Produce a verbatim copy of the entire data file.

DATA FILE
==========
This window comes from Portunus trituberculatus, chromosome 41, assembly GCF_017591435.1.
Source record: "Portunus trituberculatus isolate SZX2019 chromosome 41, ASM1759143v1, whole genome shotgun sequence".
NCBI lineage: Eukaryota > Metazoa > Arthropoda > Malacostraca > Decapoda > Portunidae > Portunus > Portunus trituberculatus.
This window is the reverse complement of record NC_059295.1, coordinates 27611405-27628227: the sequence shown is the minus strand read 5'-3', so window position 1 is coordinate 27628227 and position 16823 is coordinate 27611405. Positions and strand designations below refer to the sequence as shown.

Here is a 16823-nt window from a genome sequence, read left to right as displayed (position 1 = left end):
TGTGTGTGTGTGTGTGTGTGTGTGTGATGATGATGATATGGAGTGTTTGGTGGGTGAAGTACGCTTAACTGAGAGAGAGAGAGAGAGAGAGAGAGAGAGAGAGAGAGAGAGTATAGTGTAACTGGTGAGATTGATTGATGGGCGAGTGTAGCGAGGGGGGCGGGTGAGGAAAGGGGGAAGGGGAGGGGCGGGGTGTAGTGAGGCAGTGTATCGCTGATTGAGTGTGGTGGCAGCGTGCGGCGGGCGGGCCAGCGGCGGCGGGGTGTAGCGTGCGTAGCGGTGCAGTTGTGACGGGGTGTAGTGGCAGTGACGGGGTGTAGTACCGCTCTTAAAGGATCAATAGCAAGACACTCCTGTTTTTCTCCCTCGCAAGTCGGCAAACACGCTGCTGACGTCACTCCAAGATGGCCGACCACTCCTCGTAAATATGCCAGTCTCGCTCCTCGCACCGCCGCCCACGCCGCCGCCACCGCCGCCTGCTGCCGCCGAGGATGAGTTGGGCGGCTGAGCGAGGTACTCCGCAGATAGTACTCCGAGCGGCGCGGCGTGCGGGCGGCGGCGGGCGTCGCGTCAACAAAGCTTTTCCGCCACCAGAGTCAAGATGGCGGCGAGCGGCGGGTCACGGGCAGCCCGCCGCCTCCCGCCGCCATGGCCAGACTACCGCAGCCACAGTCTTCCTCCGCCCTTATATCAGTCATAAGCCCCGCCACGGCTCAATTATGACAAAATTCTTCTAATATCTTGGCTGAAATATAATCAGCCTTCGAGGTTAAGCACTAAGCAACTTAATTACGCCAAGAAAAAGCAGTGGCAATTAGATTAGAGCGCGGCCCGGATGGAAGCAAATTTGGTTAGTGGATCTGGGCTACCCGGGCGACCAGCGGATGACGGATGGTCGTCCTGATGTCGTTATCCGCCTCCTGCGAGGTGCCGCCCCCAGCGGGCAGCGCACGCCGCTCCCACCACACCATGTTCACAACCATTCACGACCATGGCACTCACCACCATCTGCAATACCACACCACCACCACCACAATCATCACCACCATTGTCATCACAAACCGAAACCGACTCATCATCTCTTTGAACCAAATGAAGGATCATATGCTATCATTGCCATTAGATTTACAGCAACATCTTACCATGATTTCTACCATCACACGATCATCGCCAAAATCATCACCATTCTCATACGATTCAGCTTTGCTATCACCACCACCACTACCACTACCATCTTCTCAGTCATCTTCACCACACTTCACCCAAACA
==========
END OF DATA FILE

This window comes from Portunus trituberculatus, chromosome 41, assembly GCF_017591435.1.
Source record: "Portunus trituberculatus isolate SZX2019 chromosome 41, ASM1759143v1, whole genome shotgun sequence".
NCBI lineage: Eukaryota > Metazoa > Arthropoda > Malacostraca > Decapoda > Portunidae > Portunus > Portunus trituberculatus.
This window is the reverse complement of record NC_059295.1, coordinates 27611405-27628227: the sequence shown is the minus strand read 5'-3', so window position 1 is coordinate 27628227 and position 16823 is coordinate 27611405. Positions and strand designations below refer to the sequence as shown.

Here is a 16823-nt window from a genome sequence, read left to right as displayed (position 1 = left end):
TGTGTGTGTGTGTGTGTGTGTGTGTGATGATGATGATATGGAGTGTTTGGTGGGTGAAGTACGCTTAACTGAGAGAGAGAGAGAGAGAGAGAGAGAGAGAGAGAGAGAGAGTATAGTGTAACTGGTGAGATTGATTGATGGGCGAGTGTAGCGAGGGGGGCGGGTGAGGAAAGGGGGAAGGGGAGGGGCGGGGTGTAGTGAGGCAGTGTATCGCTGATTGAGTGTGGTGGCAGCGTGCGGCGGGCGGGCCAGCGGCGGCGGGGTGTAGCGTGCGTAGCGGTGCAGTTGTGACGGGGTGTAGTGGCAGTGACGGGGTGTAGTACCGCTCTTAAAGGATCAATAGCAAGACACTCCTGTTTTTCTCCCTCGCAAGTCGGCAAACACGCTGCTGACGTCACTCCAAGATGGCCGACCACTCCTCGTAAATATGCCAGTCTCGCTCCTCGCACCGCCGCCCACGCCGCCGCCACCGCCGCCTGCTGCCGCCGAGGATGAGTTGGGCGGCTGAGCGAGGTACTCCGCAGATAGTACTCCGAGCGGCGCGGCGTGCGGGCGGCGGCGGGCGTCGCGTCAACAAAGCTTTTCCGCCACCAGAGTCAAGATGGCGGCGAGCGGCGGGTCACGGGCAGCCCGCCGCCTCCCGCCGCCATGGCCAGACTACCGCAGCCACAGTCTTCCTCCGCCCTTATATCAGTCATAAGCCCCGCCACGGCTCAATTATGACAAAATTCTTCTAATATCTTGGCTGAAATATAATCAGCCTTCGAGGTTAAGCACTAAGCAACTTAATTACGCCAAGAAAAAGCAGTGGCAATTAGATTAGAGCGCGGCCCGGATGGAAGCAAATTTGGTTAGTGGATCTGGGCTACCCGGGCGACCAGCGGATGACGGATGGTCGTCCTGATGTCGTTATCCGCCTCCTGCGAGGTGCCGCCCCCAGCGGGCAGCGCACGCCGCTCCCACCACACCATGTTCACAACCATTCACGACCATGGCACTCACCACCATCTGCAATACCACACCACCACCACCACAATCATCACCACCATTGTCATCACAAACCGAAACCGACTCATCATCTCTTTGAACCAAATGAAGGATCATATGCTATCATTGCCATTAGATTTACAGCAACATCTTACCATGATTTCTACCATCACACGATCATCGCCAAAATCATCACCATTCTCATACGATTCAGCTTTGCTATCACCACCACCACTACCACTACCATCTTCTCAGTCATCTTCACCACACTTCACCCAAACA